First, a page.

Skip to Main Content
U.S. Forest Service
Caring for the land and serving people

United States Department of Agriculture

Home > Search > Publication Information

  1. Share via EmailShare on FacebookShare on LinkedInShare on Twitter
    Dislike this pubLike this pub
    Author(s): Eugene S. Takle; William J. Massman; James R. Brandle; R. A. Schmidt; Xinhua Zhou; Irina V. Litvina; Rick Garcia; Geoffrey Doyle; Charles W. Rice
    Date: 2004
    Source: Agricultural and Forest Meteorology. 124: 193-206.
    Publication Series: Scientific Journal (JRNL)
    Station: Rocky Mountain Research Station
    PDF: Download Publication  (367.73 KB)


    We report measurements at 2Hz of pressure fluctuations at and beneath the soil in an agricultural field with dry soil and no vegetation. The objective of our study was to examine the possible role of pressure fluctuations produced by fluctuations in ambient wind on the efflux of CO2 at the soil surface.We observed that pressure fluctuations penetrate to 50 cm in the soil with little attenuation, thereby providing a mechanism for bulk transport of trace gases throughout the porous medium. Concurrent measurements of CO2 fluxes from the soil surface produced systematically larger values for larger values of root-mean-square pressure, pumping rate, and mean wind speed. Soil CO2 fluxes measured under conditions conducive to pressure pumping exceeded the diffusional fluxes, estimated from use of Fick's Law and concurrent vertical profiles of soil CO2, by a factor of 5-10. Extrapolation of measured fluxes to conditions uninfluenced by pressure pumping revealed that other mechanisms, such as thermal expansion of soil air caused by soil heating or flushing by evaporating water deep in the soil, may be contributing up to 60% to measured fluxes. Ambient meteorological conditions leading to flux enhancement may change on scales of hours to months, so these results underscore the need to report concurrent meteorological conditions when surface CO2 efflux measurements are made. They further suggest that fluctuations in the static pressure fields introduced by wind interactions with terrain and vegetation may lead to pressure pumping at the surface and hence large spatial inhomogeneities in soil fluxes of trace gases. Although our measurements were made at an agricultural field site and focused onCO2 efflux, the pressure pumping mechanism will be active on other sites, including forest environments, snow-covered surfaces, and fractured rocky surfaces. Furthermore, the physical processes examined apply to movement of other trace gases such as oxygen, water vapor, and methane.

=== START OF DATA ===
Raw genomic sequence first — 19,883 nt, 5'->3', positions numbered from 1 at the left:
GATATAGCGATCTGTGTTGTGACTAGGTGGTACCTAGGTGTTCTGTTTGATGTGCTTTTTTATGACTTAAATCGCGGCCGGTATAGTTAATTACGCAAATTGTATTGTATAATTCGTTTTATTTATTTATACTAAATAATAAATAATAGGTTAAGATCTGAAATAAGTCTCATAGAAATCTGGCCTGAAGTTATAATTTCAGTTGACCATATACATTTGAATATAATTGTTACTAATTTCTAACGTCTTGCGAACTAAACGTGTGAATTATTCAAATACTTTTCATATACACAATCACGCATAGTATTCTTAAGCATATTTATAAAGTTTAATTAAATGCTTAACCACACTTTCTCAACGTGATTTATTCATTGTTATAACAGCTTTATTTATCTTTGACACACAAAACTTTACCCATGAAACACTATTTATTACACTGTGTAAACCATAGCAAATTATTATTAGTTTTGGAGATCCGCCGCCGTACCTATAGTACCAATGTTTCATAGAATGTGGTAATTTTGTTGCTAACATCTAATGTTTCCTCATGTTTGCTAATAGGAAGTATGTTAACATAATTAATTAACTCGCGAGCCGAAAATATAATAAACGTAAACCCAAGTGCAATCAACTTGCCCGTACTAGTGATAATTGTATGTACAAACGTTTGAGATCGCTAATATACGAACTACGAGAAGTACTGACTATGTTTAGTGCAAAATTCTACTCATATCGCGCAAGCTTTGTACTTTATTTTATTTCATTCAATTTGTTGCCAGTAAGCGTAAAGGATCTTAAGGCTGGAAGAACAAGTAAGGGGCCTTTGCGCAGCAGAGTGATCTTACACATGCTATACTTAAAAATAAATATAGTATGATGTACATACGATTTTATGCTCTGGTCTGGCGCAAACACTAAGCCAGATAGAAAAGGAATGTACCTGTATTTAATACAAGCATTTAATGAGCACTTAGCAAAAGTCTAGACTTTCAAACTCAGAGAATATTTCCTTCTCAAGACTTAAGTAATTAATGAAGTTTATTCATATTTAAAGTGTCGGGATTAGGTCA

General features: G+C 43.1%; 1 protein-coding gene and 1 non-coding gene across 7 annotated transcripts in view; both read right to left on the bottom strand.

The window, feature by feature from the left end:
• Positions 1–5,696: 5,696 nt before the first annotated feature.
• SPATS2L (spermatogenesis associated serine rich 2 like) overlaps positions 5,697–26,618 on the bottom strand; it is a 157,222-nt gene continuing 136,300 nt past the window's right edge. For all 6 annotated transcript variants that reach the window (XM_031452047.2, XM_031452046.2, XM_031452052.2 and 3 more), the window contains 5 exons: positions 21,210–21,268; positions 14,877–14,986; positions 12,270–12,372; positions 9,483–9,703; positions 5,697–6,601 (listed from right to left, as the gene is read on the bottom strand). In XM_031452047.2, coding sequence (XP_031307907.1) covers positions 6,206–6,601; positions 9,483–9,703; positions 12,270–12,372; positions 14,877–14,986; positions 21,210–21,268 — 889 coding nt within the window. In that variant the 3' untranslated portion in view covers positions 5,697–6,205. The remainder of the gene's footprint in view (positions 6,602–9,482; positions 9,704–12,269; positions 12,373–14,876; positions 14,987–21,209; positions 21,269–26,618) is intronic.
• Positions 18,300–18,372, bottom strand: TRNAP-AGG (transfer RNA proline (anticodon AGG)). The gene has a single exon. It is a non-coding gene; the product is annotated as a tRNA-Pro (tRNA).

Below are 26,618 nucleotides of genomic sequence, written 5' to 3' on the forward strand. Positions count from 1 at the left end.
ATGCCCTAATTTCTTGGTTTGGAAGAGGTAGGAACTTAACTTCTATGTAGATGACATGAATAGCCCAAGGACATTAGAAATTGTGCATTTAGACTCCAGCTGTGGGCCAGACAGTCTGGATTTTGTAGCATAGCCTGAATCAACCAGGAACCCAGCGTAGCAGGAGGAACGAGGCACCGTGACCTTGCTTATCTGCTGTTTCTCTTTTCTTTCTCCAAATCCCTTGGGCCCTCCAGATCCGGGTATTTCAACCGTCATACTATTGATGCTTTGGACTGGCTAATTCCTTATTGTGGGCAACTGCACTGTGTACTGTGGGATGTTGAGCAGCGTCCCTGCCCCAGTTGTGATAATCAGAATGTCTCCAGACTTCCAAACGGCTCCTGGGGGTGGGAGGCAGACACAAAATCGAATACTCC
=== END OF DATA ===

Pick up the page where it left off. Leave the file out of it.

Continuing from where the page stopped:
Publication Notes

    • You may send email to to request a hard copy of this publication.
    • (Please specify exactly which publication you are requesting and your mailing address.)
    • We recommend that you also print this page and attach it to the printout of the article, to retain the full citation information.
    • This article was written and prepared by U.S. Government employees on official time, and is therefore in the public domain.


    Takle, Eugene S.; Massman, William J.; Brandle, James R.; Schmidt, R. A.; Zhou, Xinhua; Litvina, Irina V.; Garcia, Rick; Doyle, Geoffrey; Rice, Charles W. 2004. Influence of high-frequency ambient pressure pumping on carbon dioxide efflux from soil. Agricultural and Forest Meteorology. 124: 193-206.


    Google Scholar


    soil ventilation, soil gas transport, soil CO2 flux

    Related Search

    XML: View XML
Show More
Show Fewer
Jump to Top of Page